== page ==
Amersham itself benefits from some slightly bigger village hubs like Beaconsfield, Marlow, Gerrards Cross and Berkhamsted, which attract smarter retailers, some bigger restaurant chains and provide a bit of buzz, whilst the likes of High Wycombe and Aylesbury provide all important service hubs for hospitals, cinemas, bigger shopping centres, sports facilities etc. The Old Town is all Tudor chocolate box gorgeousness, with some truly excellent restaurants and boutiques, whilst the new town (Top Amersham) has all the everyday facilities a family needs – it ain't picturesque but it does the job.
We are fully paid up members of the National Trust (we’ve even got the branded binoculars….hello middle age) and hit Cliveden, Waddesdon, Hughenden and Windsor Great Park regularly and all without the two hour painful traffic jam back into London.
Since moving and as the kids have grown a little, I’ve had some time to lift my head up and really explore the local offering and now write a blog on the best of Bucks – food, health and wellbeing, events and boutiques and love getting to know the independent businesses who are thriving here, providing some truly outstanding products and services. From independent cinemas, clever pop up dining experiences, literary events, amazing food producers, some big name community music and sporting events like PennFest, Chilfest, Wild Tweed and Marlow Regatta, Michelin starred chefs and food festivals like Pub in the Park and Great Missenden Food Festival…all the way down to village showcases like Amersham Heritage Day, there’s so much going on. And the business community I’ve been exposed to of late is just that, a community, powered by a refreshing collaboration and a focus on cooperation and mutual growth.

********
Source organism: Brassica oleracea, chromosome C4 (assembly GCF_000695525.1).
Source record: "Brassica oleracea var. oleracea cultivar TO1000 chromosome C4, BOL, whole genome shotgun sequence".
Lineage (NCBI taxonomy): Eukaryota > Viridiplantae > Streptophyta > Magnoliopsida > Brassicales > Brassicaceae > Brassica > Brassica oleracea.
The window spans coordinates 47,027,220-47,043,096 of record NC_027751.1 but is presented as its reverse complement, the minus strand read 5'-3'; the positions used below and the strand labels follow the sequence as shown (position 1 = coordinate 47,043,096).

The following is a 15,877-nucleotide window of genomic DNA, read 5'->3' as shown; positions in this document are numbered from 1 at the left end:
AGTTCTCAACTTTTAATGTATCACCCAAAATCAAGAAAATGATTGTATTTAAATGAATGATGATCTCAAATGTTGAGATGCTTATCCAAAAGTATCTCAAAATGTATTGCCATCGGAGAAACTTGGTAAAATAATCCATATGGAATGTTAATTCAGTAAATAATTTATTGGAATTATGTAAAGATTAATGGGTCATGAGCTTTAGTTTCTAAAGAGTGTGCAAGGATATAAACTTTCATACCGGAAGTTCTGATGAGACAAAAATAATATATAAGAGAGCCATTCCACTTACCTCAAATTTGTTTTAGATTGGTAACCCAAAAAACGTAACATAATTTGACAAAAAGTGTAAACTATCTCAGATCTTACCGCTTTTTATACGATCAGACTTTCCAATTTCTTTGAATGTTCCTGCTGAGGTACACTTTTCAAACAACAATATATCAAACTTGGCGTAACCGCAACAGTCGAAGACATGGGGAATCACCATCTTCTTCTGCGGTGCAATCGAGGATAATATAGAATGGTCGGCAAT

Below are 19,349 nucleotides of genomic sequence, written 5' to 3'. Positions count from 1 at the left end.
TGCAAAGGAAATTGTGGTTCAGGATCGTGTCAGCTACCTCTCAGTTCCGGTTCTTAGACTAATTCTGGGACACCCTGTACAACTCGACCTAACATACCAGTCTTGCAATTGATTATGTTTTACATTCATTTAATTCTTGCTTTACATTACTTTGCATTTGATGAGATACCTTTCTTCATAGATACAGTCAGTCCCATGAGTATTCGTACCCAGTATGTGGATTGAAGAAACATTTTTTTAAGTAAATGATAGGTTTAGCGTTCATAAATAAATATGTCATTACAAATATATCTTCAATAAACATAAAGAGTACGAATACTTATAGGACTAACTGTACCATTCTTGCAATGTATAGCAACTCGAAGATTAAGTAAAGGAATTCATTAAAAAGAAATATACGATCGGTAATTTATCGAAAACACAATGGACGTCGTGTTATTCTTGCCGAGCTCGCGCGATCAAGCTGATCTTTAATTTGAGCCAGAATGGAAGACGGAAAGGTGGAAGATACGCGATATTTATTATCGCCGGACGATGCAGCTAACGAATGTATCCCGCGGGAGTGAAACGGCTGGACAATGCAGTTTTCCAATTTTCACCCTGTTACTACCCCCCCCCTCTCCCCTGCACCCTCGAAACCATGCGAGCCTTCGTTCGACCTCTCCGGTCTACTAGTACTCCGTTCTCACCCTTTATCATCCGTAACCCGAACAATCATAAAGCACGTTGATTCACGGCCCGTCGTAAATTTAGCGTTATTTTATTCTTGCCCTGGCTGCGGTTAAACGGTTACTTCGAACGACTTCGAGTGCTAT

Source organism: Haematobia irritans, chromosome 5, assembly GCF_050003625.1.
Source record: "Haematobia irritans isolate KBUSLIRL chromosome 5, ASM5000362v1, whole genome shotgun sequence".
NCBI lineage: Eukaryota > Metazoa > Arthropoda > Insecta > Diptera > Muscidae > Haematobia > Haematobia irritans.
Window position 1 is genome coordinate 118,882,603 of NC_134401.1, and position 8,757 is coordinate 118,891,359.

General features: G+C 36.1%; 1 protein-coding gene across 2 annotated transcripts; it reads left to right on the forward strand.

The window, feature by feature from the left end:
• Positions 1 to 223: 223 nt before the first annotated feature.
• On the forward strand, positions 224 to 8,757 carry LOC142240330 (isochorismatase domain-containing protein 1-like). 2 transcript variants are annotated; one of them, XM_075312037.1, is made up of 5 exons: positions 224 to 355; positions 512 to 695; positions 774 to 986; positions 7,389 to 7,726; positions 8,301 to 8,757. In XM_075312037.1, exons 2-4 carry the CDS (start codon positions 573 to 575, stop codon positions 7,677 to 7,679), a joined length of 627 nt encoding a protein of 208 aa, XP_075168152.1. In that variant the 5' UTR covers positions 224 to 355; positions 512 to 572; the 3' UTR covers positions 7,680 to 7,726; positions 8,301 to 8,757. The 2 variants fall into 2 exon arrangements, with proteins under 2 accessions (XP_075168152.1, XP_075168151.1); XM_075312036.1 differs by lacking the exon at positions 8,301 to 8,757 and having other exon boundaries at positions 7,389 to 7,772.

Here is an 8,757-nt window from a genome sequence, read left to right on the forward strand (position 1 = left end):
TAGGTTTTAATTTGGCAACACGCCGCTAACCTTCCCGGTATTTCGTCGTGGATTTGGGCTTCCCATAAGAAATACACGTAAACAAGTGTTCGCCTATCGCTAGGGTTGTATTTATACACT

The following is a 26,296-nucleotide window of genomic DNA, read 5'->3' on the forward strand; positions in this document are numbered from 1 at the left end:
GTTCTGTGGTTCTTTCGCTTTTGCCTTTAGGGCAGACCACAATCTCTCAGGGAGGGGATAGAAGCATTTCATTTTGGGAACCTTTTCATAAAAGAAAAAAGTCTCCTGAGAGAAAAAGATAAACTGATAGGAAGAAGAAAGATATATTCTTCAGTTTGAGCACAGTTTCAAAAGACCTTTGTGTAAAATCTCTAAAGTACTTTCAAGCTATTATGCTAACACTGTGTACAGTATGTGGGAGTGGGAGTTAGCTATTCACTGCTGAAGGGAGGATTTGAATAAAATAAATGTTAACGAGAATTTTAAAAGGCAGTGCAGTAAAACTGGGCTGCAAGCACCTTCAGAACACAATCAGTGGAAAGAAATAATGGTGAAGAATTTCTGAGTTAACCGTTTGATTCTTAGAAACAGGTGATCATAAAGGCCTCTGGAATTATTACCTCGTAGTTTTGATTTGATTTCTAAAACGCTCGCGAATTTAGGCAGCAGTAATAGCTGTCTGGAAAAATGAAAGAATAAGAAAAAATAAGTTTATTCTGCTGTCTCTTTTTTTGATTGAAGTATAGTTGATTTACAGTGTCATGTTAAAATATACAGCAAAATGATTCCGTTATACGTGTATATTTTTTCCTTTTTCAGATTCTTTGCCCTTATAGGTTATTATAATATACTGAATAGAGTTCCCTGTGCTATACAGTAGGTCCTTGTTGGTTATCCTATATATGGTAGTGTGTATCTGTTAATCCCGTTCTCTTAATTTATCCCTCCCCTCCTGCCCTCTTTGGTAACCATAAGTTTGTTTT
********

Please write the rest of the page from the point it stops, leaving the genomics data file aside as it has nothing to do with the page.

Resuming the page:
What’s Not So Great about life after London?
We haven’t looked back but we do look sideways – what would life be like if we were still in our little Clapham bubble. Well to be honest, in some ways we’d find a greater density of our homogenous social group – more people who are cookie cutters of our own experience – and whilst that might be easy, it’s not necessarily a good thing. By the same reflection, London provides such a cross-section of walks of life, cultural backgrounds and diversity of experience that it constantly challenges your own assumptions – without that influence, it’s certainly possible to become more conservative, smaller minded, more entrenched if you don’t flex those muscles.
Yes, we drive lots. Yes, the commute is longer. Yes, trips to London aren’t spontaneous. Yes, we have to search a little more for exciting new activities. But there’s a peace that comes to all the family with space, a connection to nature and a home that provides quiet away from the busyness of the every day.
Alex Ashton is the founder and voice behind The Bucks Insider. Following a career in Project Management and HR in Financial Services and Consulting, Alex finally gave in to the creative urge that had been whispering in her ear at night, urging her to DO SOMETHING YOU LOVE.
After two kids and a move from Clapham to Amersham in South Bucks, Alex retrained in Social Media Management with a view to working with small business. As a self-confessed nosychops, who has always loved to write, Alex brought social media and her love for a natter together in the launch of her local blog, The Bucks Insider, and loves to share her local finds. You can follow along over at https://www.instagram.com/
Don’t tell her your secrets, she’s a right blabbermouth.